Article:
Far more predictable than Here Comes When’s success was Winter’s victory in the Nassau. It was her fourth Group 1 success of the season on her first attempt at 10f. In running to a mark of 118 I do not believe that she achieved anything more than she had done previously; but she could do no more than win. Having now beaten the older fillies, it will be interesting to see if she is pitched in against the boys at some point during the autumn.
Whilst Here Comes When was rightly the chief flag waver for the Balding yard, they have another quality miler on their hands in Beat The Bank who took his career record to four wins from five races in landing the Bonhams Thoroughbred Stakes (Group 3) in style on Friday.
Clearly top rated before the race, he extended his superiority over third placed Forest Ranger (106) by a long looking three lengths and a neck. His new mark of 114 still leaves him some way off genuine Group 1 class but he is heading in the right direction.
Taking the Eye
Following a quiet first half of the season, the two-year-old division really sprang into life in the last ten days writes Graeme Smith. The star shining brightest of all is undoubtedly Expert Eye who blew his rivals away in the Qatar Vintage Stakes.
Successful in what is proving to be a very hot novice at Newbury seven weeks previously, Expert Eye carried Andrea Atzeni to the front approaching the last 2f when everything else was hard off the bridle. He then ran right away from them for hands-and-heels riding. Four and a half lengths was the margin over the improving Zaman at the line.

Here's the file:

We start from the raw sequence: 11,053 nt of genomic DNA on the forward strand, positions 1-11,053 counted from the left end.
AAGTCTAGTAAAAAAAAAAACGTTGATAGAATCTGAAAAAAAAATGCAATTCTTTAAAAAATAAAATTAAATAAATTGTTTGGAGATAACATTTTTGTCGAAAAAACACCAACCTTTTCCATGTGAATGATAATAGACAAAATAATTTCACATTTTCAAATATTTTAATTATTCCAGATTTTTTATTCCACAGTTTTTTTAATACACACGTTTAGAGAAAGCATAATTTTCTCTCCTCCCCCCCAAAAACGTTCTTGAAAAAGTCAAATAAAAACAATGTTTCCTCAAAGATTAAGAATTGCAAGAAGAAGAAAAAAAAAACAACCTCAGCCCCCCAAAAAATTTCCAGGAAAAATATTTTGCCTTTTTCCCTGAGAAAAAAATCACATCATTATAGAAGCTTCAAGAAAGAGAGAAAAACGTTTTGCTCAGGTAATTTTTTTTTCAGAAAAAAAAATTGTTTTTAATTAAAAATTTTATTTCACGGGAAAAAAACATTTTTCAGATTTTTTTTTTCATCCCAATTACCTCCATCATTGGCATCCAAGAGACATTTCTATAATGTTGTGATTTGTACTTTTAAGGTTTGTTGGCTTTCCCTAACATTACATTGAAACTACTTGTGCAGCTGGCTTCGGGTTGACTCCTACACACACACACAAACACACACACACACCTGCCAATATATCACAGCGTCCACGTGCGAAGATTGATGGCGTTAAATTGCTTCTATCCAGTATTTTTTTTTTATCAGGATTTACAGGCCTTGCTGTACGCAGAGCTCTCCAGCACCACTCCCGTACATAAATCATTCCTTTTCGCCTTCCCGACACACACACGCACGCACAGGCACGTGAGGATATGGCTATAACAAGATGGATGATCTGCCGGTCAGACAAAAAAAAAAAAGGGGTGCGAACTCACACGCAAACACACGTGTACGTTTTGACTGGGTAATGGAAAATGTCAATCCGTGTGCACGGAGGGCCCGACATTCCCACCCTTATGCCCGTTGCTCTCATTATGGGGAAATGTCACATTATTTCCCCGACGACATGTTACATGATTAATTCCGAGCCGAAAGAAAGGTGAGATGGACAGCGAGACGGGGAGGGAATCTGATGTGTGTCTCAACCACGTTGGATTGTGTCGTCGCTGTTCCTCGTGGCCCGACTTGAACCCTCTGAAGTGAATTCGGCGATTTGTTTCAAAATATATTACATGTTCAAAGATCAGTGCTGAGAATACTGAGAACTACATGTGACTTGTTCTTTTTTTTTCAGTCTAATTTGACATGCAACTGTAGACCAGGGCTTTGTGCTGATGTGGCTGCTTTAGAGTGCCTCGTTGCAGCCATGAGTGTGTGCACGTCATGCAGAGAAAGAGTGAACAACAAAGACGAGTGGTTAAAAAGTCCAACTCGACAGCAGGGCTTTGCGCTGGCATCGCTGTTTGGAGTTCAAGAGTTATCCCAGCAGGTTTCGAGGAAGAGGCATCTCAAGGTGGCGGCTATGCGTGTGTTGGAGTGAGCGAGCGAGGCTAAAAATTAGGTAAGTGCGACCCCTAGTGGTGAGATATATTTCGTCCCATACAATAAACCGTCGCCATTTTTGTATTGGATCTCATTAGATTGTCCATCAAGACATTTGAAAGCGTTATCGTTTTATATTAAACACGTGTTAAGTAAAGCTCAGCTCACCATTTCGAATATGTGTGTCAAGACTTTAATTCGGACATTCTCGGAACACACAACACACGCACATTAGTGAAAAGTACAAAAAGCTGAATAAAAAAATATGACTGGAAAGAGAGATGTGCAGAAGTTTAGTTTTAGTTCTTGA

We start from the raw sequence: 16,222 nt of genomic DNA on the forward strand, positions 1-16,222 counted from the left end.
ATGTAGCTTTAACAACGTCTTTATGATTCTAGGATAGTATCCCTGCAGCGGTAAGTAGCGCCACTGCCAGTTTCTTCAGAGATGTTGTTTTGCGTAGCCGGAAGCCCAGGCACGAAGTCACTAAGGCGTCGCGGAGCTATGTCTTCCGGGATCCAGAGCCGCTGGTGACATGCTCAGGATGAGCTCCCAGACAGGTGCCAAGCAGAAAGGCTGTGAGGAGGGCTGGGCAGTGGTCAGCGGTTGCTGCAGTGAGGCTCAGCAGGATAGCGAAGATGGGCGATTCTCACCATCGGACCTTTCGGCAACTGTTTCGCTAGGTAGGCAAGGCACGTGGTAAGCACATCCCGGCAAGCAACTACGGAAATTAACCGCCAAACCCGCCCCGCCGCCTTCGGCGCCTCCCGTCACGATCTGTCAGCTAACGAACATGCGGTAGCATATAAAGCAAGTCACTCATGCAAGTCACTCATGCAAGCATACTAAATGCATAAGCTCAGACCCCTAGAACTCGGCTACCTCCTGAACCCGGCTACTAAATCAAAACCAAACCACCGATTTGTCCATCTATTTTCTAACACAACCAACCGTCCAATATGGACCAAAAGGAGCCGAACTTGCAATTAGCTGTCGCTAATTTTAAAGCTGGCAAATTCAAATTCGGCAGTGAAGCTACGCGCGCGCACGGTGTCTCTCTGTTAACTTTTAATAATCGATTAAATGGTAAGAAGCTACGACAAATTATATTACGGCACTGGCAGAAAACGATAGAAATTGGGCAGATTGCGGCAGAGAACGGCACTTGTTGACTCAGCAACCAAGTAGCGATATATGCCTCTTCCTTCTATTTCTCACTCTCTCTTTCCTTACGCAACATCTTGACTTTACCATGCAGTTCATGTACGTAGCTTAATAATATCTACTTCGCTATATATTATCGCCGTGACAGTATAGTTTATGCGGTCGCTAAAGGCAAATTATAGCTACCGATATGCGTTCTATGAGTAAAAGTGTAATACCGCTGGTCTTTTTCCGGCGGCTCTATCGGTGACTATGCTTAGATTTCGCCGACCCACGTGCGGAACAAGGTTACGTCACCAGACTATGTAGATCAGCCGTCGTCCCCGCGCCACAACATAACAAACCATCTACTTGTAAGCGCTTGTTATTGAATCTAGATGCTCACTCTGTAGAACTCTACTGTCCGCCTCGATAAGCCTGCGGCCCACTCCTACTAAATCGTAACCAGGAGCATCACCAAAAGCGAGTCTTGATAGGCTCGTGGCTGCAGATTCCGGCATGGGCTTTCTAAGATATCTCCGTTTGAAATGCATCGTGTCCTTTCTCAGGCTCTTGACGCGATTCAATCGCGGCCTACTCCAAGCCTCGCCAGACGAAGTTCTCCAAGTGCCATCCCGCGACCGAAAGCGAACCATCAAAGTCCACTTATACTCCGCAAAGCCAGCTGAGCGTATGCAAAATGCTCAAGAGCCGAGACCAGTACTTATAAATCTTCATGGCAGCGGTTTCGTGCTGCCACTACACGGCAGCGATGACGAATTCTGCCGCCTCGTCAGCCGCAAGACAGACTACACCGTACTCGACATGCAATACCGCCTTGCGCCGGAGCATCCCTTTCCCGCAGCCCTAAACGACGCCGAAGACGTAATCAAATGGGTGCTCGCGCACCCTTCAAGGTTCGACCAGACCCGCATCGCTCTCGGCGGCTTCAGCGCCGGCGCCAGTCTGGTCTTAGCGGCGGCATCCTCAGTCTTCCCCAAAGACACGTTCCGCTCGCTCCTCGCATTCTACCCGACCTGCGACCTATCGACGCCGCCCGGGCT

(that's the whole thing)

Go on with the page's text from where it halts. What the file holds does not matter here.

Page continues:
Race standards pointed to 117 and I have no doubt this is the best 2yo performance of the season so far. Expert Eye currently tops the class on 117 which is the highest performance in the Vintage this century even considering that Shamardal, Sir Percy, Highland Reel and Galileo Gold all won the race within that period.
That Newbury novice won by Expert Eye received another endorsement when Barraquero ran out a clear-cut winner of the Qatar Richmond Stakes later in the week. By this stage testing ground was muddying the waters somewhat. I certainly do not believe that we saw the best of the July Stakes-winner Cardsharp in third or the Coventry runner-up Headway, who did a solo against the stand rail.
The speed figure was only 95 and, while race standards suggested a figure in the region of 113 to 115, I felt the low point of that range was most appropriate for now. That level is supported on a line through the runner-up Nebo, who on 109 remains 3lb ahead of the Vintage runner-up Zaman after beating him by that margin in the Superlative. I have also revisited the Superlative and now feel Gustav Klimt’s performance is worth at least 110.
One of the most memorable performances of the week came from Billesdon Brook. She overcame all sorts of trouble with a dazzling late surge in the Telegraph Nursery nailing her stablemate Cheeky Rascal right on the line. The winner was a major blot on the handicap with a 9lb rise pending following her Listed placing the previous week. She would have run out a clear-cut winner with a better run. She remains on 96 and should hold her own back up in grade.
The pick of the fillies at this stage is Nyaleti. She had run to 114 when destroying the opposition in the Princess Margaret at Ascot the previous weekend. She looks the best in Britain by some way although it is worth bearing in mind that both September and Clemmie had beaten her previously; so they may well get to that level themselves when the opportunity arises.
To update from the Royal Ascot blog, the Albany form is proving strong and a recalibration puts Different League in the 110 bracket with Alpha Centauri on 108.